Bush spoke briefly, and graciously, made the ritual promise of reaching out, and soon was speeding away. Paul Schenck, a pastoral associate with Gospel of Life Ministries who has spoken to tens of thousands of people in hundreds of churches, explained why he and others are so focused on marriage.
"The Democratic Party stands for, by and large, the dismantling of marriage as we've known it as a civilization," he said.
He said this without rancor. This was common sense.
"Marriage has only been between a man and a woman," he said. "When you toy with the sanctity of that institution -- as ancient, as primordial, as it is -- you are shaking the core of a community."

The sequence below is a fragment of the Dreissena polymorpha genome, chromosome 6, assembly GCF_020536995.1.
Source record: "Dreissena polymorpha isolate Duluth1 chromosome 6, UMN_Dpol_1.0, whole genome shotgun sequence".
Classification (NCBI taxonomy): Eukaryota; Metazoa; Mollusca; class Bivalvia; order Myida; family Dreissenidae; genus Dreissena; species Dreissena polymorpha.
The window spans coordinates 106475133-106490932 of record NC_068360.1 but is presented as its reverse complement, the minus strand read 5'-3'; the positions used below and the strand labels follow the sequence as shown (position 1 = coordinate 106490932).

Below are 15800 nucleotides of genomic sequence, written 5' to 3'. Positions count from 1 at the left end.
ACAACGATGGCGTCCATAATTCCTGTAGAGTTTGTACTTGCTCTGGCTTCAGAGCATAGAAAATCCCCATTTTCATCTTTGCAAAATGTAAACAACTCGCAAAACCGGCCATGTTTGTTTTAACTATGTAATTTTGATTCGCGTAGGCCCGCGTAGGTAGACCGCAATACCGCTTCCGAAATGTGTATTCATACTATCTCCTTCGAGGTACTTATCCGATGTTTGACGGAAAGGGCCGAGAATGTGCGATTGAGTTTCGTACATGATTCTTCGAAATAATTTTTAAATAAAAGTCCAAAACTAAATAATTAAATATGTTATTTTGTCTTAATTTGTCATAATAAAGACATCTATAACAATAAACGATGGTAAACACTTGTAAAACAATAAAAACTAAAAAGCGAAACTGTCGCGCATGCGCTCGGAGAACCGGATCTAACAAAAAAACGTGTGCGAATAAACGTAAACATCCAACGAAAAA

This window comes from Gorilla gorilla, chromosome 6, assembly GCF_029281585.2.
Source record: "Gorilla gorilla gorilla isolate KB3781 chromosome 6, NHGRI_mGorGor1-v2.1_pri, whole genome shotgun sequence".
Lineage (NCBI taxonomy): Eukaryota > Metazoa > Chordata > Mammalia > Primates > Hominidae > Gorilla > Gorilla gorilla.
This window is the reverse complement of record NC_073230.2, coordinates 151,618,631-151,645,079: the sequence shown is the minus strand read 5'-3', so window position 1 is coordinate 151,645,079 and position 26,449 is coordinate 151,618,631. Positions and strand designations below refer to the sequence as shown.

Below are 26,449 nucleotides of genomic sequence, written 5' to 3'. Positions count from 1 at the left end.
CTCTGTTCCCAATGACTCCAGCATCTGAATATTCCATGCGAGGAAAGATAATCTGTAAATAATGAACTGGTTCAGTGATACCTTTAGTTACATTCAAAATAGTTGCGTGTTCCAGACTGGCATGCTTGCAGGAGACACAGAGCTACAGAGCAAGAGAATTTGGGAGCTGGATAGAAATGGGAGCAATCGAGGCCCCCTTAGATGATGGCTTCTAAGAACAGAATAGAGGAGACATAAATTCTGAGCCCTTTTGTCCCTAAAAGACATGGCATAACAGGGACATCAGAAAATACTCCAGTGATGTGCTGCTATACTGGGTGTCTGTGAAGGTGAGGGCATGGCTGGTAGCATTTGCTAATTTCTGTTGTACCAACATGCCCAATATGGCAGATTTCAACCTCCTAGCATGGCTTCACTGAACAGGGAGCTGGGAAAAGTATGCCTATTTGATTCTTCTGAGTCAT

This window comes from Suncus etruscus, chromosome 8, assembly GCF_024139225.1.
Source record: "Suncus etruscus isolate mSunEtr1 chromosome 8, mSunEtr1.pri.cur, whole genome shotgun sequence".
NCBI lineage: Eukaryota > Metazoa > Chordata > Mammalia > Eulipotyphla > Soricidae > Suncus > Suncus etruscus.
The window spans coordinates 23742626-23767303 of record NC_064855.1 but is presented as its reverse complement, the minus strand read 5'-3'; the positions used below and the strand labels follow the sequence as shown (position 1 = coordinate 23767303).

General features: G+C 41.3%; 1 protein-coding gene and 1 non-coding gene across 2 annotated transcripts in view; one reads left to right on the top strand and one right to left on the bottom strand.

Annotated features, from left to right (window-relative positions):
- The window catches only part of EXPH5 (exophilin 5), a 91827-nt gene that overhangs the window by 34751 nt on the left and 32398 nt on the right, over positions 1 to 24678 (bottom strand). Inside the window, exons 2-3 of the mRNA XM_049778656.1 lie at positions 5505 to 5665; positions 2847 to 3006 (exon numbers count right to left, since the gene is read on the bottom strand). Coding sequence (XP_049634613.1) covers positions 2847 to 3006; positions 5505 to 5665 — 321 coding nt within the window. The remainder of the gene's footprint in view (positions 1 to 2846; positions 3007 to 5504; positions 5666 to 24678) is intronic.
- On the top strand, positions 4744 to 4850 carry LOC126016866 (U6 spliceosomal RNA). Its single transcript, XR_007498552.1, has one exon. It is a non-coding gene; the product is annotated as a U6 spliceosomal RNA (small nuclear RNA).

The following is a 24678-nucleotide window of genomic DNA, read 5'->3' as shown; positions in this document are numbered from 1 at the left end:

His friend Mark Garrett, 41, a pastor of a small, interdenominational church in southwest Ohio -- a congregation of about 200 people, most of them blue-collar workers -- said the Democrats never grasped the passions aroused by the marriage debate.
"They felt it was almost an affront to their faith," he said.
Kerry repeatedly said he opposed gay marriage, but favored civil unions. Kerry also opposed a constitutional amendment banning gay marriage. His positions were nuanced. Bush's weren't. That made a difference.
Some people, Garrett said, were also skeptical about Kerry's recent trips to churches and his decision to talk more about his own faith. It seemed opportunistic. It was as though Kerry was trying to "use" the church, Garrett said.
Schenck agreed. He said of Kerry, "I'm not going to question his soul, but if he was trying to connect, it was too little, too late."
Staff writer Hanna Rosin contributed to this report.